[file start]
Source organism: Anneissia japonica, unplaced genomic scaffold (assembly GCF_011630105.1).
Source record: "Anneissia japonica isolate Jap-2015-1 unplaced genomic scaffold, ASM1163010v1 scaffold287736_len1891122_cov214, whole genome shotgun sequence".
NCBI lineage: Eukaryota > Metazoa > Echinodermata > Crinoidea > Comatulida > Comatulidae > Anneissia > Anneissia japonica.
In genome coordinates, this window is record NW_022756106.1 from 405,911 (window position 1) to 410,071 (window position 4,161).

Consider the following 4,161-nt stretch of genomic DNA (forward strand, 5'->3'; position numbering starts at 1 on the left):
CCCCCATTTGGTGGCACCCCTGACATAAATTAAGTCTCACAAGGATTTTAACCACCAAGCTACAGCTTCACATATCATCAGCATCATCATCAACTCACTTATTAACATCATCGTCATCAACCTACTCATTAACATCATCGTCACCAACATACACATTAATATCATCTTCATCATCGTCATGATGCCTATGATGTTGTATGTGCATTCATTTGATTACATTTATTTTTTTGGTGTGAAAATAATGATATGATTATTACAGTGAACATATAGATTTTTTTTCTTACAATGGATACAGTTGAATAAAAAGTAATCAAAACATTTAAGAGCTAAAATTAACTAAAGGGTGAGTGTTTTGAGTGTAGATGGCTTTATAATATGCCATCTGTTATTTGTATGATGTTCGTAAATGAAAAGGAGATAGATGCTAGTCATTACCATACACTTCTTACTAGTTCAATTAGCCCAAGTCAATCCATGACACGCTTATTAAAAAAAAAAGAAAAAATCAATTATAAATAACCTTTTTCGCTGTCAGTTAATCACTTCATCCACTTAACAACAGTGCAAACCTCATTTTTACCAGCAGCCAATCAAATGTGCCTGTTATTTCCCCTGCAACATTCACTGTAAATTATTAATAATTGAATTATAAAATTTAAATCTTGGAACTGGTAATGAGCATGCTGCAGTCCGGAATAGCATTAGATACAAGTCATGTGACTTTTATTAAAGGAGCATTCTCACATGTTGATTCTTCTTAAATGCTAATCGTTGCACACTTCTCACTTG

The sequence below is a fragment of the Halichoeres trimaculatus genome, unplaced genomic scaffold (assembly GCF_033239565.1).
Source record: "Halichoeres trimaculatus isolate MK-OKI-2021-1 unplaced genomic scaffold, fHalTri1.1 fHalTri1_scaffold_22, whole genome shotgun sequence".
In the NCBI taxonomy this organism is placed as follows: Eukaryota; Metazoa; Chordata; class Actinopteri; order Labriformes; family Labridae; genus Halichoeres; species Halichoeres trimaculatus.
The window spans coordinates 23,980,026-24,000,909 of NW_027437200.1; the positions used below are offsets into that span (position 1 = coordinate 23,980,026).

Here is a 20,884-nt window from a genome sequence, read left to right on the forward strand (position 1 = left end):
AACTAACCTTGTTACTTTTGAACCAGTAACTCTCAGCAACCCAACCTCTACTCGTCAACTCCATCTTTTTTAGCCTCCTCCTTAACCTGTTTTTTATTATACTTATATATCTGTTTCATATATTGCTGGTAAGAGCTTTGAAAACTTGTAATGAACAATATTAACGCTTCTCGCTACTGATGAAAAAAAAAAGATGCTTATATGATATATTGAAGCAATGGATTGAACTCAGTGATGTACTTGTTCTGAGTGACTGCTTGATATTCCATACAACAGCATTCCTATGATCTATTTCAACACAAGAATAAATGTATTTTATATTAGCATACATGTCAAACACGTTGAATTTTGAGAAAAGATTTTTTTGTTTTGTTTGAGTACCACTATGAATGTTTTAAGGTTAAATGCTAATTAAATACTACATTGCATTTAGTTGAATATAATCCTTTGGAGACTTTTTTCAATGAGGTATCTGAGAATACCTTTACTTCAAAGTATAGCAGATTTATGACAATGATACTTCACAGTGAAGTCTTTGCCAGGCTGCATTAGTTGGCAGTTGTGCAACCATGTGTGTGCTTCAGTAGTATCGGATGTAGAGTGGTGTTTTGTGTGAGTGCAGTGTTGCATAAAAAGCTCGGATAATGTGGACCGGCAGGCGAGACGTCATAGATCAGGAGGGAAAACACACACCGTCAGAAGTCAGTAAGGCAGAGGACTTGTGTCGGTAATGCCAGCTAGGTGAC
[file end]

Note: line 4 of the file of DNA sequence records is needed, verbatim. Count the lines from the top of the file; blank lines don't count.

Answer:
In genome coordinates, this window is record NW_022756106.1 from 405,911 (window position 1) to 410,071 (window position 4,161).